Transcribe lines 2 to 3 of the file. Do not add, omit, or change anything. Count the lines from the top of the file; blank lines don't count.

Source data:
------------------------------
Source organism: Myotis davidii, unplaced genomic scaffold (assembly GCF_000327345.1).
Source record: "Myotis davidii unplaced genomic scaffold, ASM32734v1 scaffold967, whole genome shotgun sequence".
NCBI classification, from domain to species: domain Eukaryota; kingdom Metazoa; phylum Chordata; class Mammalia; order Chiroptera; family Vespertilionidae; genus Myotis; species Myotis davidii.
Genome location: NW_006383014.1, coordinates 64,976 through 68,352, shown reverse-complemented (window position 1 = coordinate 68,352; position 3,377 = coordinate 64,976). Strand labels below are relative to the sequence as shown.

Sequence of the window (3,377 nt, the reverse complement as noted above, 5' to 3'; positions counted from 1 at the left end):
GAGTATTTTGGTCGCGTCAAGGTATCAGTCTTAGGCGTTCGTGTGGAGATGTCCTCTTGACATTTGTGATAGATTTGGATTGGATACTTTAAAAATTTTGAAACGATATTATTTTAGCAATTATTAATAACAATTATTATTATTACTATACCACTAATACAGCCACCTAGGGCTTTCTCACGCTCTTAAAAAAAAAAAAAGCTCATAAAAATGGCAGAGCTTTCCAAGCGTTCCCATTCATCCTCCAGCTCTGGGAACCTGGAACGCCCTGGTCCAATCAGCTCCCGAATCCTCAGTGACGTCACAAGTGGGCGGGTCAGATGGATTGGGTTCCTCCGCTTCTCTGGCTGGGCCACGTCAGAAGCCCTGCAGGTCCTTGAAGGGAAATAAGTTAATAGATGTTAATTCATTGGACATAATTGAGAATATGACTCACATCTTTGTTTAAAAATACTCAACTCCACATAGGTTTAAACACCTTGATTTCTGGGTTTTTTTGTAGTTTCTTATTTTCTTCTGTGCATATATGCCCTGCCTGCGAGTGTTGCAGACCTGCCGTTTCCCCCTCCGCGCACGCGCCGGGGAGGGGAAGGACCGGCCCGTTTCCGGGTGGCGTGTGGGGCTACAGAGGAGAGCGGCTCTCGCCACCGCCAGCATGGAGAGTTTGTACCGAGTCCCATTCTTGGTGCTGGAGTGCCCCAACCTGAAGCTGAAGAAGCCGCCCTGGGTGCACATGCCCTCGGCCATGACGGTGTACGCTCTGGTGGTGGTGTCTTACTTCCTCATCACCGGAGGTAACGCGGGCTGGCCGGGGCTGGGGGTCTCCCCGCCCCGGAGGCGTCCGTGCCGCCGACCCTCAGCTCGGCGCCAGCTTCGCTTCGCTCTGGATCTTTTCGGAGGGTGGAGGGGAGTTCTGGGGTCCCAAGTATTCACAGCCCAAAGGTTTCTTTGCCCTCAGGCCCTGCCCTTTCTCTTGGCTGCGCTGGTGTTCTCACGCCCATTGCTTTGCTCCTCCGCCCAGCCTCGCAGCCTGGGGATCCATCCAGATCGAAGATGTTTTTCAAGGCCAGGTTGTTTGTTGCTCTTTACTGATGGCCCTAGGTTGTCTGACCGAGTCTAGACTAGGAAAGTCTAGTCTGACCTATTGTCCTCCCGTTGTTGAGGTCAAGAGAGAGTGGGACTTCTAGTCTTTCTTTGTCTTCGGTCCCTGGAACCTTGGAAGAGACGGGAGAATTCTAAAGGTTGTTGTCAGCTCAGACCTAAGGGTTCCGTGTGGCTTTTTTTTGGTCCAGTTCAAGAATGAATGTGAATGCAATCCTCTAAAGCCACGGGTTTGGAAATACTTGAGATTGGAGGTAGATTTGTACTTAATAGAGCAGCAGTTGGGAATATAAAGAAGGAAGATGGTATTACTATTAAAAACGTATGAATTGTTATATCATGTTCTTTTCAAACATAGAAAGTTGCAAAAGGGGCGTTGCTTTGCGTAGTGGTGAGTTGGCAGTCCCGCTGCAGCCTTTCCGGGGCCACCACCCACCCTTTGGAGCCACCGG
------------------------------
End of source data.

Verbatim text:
Source record: "Myotis davidii unplaced genomic scaffold, ASM32734v1 scaffold967, whole genome shotgun sequence".
NCBI classification, from domain to species: domain Eukaryota; kingdom Metazoa; phylum Chordata; class Mammalia; order Chiroptera; family Vespertilionidae; genus Myotis; species Myotis davidii.